Hoeper Named Among California's Top 50 Women Litigators
Prestigious Annual Ranking by Daily Journal Credits City Attorney Litigation Chief With Being Key Reason Wrongdoers 'Don't Mess With the City of San Francisco'
SAN FRANCISCO (June 30, 2003) -- City Attorney Dennis Herrera applauded an honor bestowed on Deputy City Attorney Joanne Hoeper in today's edition of the statewide legal newspaper, the Daily Journal, which named his office's litigation chief among the Top 50 Women Litigators in California.
"We're glad to see one of the state's major legal newspapers recognize something we've known for a long time here at the San Francisco City Attorney's Office," Herrera said. "Jo Hoeper's legal skills, energy and dedication have made an enormous contribution to the public integrity of our City, while exacting an enormous price from those who've sought to cheat and defraud San Francisco taxpayers. Jo is a public wrongdoer's worst nightmare, and we congratulate her on this well-deserved recognition."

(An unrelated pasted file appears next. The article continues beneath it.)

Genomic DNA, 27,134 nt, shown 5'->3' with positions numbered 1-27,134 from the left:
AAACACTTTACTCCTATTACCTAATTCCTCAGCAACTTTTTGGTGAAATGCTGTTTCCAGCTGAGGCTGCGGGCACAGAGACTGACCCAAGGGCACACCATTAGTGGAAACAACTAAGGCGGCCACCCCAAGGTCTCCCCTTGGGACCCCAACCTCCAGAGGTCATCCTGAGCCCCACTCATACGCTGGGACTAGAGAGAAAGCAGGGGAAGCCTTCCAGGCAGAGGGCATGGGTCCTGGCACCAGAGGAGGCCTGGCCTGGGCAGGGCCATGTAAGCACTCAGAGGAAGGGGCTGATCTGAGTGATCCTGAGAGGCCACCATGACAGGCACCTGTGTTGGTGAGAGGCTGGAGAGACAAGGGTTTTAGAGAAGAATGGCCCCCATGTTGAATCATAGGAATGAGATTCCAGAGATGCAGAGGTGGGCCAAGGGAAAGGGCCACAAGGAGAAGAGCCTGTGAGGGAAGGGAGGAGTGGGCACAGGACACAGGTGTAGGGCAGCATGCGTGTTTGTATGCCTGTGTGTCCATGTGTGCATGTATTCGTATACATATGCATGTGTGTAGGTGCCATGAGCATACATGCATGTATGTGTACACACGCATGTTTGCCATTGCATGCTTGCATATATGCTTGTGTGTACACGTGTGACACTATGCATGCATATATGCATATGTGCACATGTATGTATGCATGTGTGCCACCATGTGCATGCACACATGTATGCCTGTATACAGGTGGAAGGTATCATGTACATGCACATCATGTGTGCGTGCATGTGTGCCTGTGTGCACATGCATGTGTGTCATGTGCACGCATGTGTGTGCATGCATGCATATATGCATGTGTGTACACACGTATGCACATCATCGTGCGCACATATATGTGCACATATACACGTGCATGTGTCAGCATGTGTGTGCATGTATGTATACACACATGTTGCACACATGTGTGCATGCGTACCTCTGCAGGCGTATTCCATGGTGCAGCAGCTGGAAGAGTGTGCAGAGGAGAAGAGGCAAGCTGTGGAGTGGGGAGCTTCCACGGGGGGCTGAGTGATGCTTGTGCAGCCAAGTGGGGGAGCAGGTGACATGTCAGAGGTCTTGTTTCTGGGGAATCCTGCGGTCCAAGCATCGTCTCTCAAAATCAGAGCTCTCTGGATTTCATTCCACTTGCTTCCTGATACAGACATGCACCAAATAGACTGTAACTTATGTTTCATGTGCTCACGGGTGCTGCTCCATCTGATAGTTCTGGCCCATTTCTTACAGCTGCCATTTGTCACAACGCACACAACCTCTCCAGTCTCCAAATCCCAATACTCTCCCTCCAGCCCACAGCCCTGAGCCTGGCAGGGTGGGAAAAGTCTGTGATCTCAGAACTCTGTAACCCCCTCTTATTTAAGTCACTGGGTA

Before joining the City Attorney's Office in 1994, Hoeper practiced complex litigation with the San Francisco firm Morrison & Foerster while pursuing international human rights claims as part of her pro bono efforts. Given her extensive experience addressing rights abuses in Guatemala and Argentina, the transition into public service was a natural one.
According to the listing in the June 30 edition of Daily Journal's Extra, Hoeper "leads the city's effort to stamp out public corruption through aggressive legal action," which includes a $300 million lawsuit on behalf of the San Francisco Unified School District against Raleigh, N.C.-based Progress Energy Corp., a Fortune 250 company, and one of the company's subsidiaries for a sophisticated scheme to defraud San Francisco schools of millions of dollars in association with a large energy savings contract.
According to the Daily Journal, the annual listing of the Top 50 Women Litigators in California represents "today's stars," who have "redefined the stage on which women perform and utterly changed the heights to which they can climb."
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